Do you like to cook with chocolate?
My problem is I also like eating the results…. even the less than perfect results (or would that be especially?)
Sometimes, I exceed my expectations, like with these brownies.
And they really are the Absolute Best Brownies
Five things you need to know when you’re cooking with chocolate
It may be known as the food of the gods but chocolate can be a devil in the kitchen. Many home bakers are intimated by the dos and don’ts associated with cooking chocolate. Admittedly it can be a temperamental ingredient, but get to know chocolate a little better and you can help your next cake or ganache achieve its true potential. Here are a few key points to consider when faced with your next chocolate recipe.
Choose the right kind
If you want the best out of your chocolate dessert, it’s all about the cocoa solids. Try to pick chocolate that contains a high amount of cocoa solids – usually 70% or more such as this dark chocolate bar from Thorntons. A high percentage of cocoa solids not only means more flavour, but also that the chocolate will able to stand up to higher temperatures.
Milk chocolate has fewer cocoa solids and white chocolate doesn’t have any. This is why they both need a little more care when they are being melted as they can burn easily.
Melt it right
Heating chocolate can be tricky and the most important thing is to regulate the temperature. Overheated chocolate can burn and split. Heating chocolate directly over a pan is out of the question, so the alternatives are either using a double boiler or a heat-proof bowl which is placed over a saucepan of simmering water.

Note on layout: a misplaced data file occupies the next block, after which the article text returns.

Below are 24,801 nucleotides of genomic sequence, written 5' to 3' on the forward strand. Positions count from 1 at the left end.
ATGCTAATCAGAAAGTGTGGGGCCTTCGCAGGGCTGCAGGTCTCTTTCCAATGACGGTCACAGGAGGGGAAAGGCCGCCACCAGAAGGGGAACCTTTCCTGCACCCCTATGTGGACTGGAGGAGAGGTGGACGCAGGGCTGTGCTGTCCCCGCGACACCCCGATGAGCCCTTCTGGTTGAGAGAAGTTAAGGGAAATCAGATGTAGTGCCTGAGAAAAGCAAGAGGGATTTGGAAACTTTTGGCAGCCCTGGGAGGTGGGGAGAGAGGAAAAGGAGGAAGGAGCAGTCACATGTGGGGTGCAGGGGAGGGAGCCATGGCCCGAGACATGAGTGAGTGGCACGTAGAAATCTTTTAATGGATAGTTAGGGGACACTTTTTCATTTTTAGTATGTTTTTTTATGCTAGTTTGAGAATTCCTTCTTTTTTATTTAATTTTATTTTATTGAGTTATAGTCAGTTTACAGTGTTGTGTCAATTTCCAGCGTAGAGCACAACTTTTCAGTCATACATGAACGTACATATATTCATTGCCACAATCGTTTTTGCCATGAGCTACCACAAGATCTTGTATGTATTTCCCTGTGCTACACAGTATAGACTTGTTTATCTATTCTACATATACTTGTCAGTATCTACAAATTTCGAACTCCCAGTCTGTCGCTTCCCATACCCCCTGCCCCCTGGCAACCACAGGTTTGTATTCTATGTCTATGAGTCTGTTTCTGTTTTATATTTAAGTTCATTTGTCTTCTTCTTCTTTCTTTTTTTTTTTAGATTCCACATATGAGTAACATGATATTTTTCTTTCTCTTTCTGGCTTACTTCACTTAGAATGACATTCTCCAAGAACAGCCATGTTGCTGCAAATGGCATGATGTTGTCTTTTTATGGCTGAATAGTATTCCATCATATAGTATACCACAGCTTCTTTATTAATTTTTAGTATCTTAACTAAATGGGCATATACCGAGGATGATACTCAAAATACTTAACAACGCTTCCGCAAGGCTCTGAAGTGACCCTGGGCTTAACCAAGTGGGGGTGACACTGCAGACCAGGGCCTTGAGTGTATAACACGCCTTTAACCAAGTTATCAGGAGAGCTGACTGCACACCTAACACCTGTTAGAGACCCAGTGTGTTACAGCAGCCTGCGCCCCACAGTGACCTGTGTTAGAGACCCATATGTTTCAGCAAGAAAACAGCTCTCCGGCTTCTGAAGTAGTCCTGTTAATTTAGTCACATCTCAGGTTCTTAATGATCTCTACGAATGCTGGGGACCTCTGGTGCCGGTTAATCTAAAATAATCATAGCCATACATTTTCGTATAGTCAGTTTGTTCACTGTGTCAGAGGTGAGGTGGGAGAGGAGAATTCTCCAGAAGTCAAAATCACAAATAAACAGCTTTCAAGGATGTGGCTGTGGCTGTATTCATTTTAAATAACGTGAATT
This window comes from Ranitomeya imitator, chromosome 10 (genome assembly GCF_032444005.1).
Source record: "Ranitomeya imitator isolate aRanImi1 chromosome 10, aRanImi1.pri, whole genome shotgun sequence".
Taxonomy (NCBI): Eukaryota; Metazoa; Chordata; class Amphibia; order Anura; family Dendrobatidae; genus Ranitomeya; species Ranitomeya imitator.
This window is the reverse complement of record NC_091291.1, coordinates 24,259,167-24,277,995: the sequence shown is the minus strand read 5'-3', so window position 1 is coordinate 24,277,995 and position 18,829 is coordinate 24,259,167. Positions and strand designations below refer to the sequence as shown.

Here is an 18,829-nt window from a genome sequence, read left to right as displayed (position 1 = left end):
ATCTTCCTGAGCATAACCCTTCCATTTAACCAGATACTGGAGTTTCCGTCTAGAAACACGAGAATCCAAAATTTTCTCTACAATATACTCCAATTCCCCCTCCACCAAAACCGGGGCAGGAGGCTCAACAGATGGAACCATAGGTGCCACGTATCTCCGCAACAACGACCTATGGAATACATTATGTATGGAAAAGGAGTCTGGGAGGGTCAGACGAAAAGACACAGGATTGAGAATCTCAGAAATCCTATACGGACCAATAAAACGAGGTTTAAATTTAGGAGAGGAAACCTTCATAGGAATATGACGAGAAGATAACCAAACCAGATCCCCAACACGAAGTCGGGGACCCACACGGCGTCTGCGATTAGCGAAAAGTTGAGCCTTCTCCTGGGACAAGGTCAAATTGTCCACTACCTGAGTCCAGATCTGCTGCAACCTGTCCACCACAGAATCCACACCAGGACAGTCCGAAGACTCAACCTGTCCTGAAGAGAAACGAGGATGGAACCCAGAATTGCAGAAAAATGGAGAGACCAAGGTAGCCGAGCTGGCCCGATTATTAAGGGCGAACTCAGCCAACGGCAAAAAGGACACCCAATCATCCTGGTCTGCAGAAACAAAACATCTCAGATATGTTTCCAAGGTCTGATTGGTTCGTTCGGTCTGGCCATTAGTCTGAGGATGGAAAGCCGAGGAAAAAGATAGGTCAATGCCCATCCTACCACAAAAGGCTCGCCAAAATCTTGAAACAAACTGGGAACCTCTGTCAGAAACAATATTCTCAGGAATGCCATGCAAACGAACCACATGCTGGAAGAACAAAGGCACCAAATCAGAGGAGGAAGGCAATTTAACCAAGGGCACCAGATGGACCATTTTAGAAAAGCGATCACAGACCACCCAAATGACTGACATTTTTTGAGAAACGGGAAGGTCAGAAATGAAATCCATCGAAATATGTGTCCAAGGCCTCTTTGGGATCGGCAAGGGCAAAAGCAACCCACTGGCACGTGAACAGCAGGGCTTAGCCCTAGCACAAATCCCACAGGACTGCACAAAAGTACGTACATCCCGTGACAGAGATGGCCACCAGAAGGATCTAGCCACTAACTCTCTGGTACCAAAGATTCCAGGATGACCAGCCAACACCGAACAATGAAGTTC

This mild and indirect heat is the best way to melt the chocolate. Just remember that even a few drops of water can turn the chocolate into a hardened and grainy mass, so make sure that the bottom of the bowl stays dry. It’s also important that the water is hot but not boiling.
Make sure the chocolate is chopped before adding to the bowl as this will help it to melt quickly and uniformly. Milk or white chocolate blocks may need to be chopped finely as they can burn easily, dark chocolate on the other hand can be cut into slightly bigger pieces. Make sure you stir the chocolate continuously and remove from the heat when it has completely melted.
There comes a time in every amateur chef’s life when the opportunity to dip things in chocolate sauce presents itself. This is when the skill of tempering chocolate comes in handy. Tempering is the method of heating and cooling chocolate to give it a shiny gloss and firm texture.
You can temper chocolate in many ways, but the most simple is to use a double boiler. Start by chopping the required quantity of chocolate. Take two-thirds of this amount and gently heat it in a double boiler. Make sure the water is hot but not boiling and stir the chocolate continuously until the temperature reaches 110-115 degrees F.
Put the top pan of the double boiler on a towel and cool it to 95-100 degrees F. Now add the remaining chopped chocolate to the pan and stir it in until it has melted. The tempered chocolate can now be used for coating, dipping or moulding.
Make it look pretty
There’s nothing like a deliciously moist chocolate sponge sprinkled with chocolate shavings for that special touch. And it’s really easy to get the desired effect. Simply peel a chocolate block with a vegetable peeler. If you warm the chocolate slightly by rubbing it in your hands, you can get larger shavings.
Another popular way of decorating with chocolate is to simply use a grater. Make sure that the chocolate is cool and firm first and be sure to clean the grater as you go along so that it doesn’t get blocked.
The best way to store your chocolate is in a dry, air tight container at a room temperature of around 60 degrees F. An increase in temperature can cause the cocoa butter to separate and create a whitish film on the chocolate, often known as ‘the bloom’. Although this isn’t harmful, it can reduce the flavour and texture of the chocolate.